Shahrad Taheri, MBBS, PhD; Emmanuel Mignot, MD, PhD
Potential Conflicts of Interest: Disclosures can be viewed at www.acponline.org/authors/icmje/ConflictOfInterestForms.do?msNum=M10-2045.
Requests for Single Reprints: Shahrad Taheri, MBBS, PhD, Heartlands Biomedical Research Centre, MIDRU Building, Heartlands Hospital, Bordesley Green East, Birmingham B9 5SS, United Kingdom; e-mail, S.Taheri@bham.ac.uk.
Current Author Addresses: Dr. Taheri: Heartlands Biomedical Research Centre, MIDRU Building, Heartlands Hospital, Bordesley Green East, Birmingham B9 5SS, United Kingdom.
Dr. Mignot: Stanford Sleep Medicine Center, 450 Broadway Street, Pavilion B, 2nd Floor, Redwood City, CA 94063.
Taheri S., Mignot E.; Sleep Well and Stay Slim: Dream or Reality?. Ann Intern Med. 2010;153:475-476. doi: 10.7326/0003-4819-153-7-201010050-00012
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Published: Ann Intern Med. 2010;153(7):475-476.
The prevalence of obesity is increasing worldwide, with serious consequences for affected individuals, health care systems, and society. Because of the lack of effective interventions for obesity prevention, obesity is likely to continue to be a major public health challenge for many years to come. Once obesity occurs, the available medical treatment options include only a diminishing array of drugs and bariatric surgery. The key to successful weight loss and its maintenance is adoption of a healthy lifestyle through altering food selection, reducing calorie intake, and increasing physical activity (1). Unfortunately, many obese individuals do not successfully modify their lifestyle, and many who succeed initially do not maintain positive behavior changes and eventually regain weight. The barriers to maintaining healthy body weight are complex and include physiologic, psychological, and social factors. Emerging evidence points to sleep duration as another factor that influences weight (2). From a population perspective, sleep duration has decreased as obesity rates have risen (3). Both animal and human studies document physiologic links among sleep duration, circadian rhythms, and metabolism (4). Furthermore, geographically diverse studies including individuals of various ages suggest a link between short sleep duration and obesity (5).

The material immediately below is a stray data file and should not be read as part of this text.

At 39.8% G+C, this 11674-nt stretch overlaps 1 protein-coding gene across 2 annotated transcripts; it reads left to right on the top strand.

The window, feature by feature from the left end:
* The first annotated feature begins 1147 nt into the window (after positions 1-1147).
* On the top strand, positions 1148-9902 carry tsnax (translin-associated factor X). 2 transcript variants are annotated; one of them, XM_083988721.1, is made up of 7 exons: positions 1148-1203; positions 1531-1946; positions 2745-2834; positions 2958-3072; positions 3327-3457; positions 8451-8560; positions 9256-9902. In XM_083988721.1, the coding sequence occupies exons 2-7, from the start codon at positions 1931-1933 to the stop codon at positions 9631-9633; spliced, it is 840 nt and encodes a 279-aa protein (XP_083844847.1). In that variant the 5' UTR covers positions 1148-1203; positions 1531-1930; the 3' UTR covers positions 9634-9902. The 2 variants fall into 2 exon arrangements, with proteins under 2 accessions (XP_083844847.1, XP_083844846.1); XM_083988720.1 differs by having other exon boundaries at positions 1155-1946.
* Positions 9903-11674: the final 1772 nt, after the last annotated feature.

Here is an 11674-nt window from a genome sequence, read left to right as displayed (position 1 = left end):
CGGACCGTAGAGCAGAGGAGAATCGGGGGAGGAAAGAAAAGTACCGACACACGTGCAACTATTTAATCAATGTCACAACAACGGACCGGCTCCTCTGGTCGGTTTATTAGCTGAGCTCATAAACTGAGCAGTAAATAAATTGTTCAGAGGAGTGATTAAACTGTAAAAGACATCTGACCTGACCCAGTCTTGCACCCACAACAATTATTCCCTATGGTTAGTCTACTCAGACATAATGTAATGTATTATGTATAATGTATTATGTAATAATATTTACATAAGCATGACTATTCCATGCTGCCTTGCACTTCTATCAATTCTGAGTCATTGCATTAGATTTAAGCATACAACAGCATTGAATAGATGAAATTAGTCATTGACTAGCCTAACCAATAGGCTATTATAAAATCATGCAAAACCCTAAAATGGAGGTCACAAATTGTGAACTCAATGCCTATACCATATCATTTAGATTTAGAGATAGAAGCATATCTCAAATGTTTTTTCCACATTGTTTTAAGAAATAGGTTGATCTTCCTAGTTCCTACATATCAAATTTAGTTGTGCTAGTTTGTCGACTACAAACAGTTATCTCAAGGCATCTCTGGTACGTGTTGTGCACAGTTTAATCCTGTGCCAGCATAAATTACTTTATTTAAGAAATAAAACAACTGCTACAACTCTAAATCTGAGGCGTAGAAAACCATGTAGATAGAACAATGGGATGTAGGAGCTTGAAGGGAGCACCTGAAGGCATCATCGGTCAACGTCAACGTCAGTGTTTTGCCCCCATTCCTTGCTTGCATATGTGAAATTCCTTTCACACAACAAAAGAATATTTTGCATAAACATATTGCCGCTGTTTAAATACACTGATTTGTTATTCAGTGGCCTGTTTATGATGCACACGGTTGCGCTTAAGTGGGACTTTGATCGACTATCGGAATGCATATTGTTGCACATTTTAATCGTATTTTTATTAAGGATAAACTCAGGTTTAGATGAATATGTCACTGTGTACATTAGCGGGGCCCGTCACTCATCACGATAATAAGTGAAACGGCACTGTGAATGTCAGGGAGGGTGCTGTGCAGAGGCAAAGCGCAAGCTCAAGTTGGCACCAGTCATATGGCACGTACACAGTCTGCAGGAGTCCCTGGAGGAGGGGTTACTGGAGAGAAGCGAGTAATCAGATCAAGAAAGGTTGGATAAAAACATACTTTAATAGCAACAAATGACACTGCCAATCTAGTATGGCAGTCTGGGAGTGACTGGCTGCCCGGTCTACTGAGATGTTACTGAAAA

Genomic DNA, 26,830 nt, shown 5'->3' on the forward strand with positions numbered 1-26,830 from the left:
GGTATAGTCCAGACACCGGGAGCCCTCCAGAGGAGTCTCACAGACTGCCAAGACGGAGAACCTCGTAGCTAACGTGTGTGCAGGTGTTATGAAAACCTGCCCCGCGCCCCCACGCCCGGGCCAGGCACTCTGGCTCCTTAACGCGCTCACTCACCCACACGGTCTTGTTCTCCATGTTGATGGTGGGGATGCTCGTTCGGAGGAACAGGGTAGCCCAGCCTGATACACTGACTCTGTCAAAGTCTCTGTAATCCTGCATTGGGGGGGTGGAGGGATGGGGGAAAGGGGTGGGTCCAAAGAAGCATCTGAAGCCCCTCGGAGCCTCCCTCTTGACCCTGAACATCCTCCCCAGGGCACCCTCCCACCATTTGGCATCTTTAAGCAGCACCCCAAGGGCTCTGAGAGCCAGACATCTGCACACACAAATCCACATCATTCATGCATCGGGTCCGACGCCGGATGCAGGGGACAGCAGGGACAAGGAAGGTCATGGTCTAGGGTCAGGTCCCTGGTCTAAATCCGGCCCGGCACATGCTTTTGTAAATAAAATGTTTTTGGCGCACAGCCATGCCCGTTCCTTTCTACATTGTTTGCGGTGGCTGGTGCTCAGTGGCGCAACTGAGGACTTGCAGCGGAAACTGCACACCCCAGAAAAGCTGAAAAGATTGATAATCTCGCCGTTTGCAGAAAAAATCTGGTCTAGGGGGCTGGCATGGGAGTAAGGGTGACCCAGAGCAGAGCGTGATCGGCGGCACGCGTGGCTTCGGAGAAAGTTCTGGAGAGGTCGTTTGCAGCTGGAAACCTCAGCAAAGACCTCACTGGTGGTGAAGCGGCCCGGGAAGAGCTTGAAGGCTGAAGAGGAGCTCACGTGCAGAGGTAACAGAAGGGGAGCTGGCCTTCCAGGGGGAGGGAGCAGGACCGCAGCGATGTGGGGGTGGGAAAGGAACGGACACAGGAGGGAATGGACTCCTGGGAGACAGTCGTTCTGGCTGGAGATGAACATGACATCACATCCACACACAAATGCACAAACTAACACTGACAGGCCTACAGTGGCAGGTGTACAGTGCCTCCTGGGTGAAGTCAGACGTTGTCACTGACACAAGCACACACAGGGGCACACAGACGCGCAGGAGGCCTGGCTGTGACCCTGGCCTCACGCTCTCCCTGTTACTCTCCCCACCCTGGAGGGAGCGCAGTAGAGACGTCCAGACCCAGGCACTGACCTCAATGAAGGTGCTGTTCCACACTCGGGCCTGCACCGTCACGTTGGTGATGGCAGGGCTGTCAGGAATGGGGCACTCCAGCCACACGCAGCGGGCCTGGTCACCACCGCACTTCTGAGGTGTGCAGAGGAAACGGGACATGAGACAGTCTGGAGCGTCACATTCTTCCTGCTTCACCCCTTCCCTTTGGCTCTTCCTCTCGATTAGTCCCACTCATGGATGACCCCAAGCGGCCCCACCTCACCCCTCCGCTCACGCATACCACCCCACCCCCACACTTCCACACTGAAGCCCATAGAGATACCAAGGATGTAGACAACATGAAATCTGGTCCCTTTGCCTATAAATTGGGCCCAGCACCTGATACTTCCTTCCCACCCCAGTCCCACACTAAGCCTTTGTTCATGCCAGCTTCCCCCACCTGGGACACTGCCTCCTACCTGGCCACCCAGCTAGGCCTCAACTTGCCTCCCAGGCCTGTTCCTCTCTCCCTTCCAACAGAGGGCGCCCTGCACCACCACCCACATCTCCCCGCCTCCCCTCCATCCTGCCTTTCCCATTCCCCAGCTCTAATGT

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Print ISSN: 0003-4819 | Online ISSN: 1539-3704
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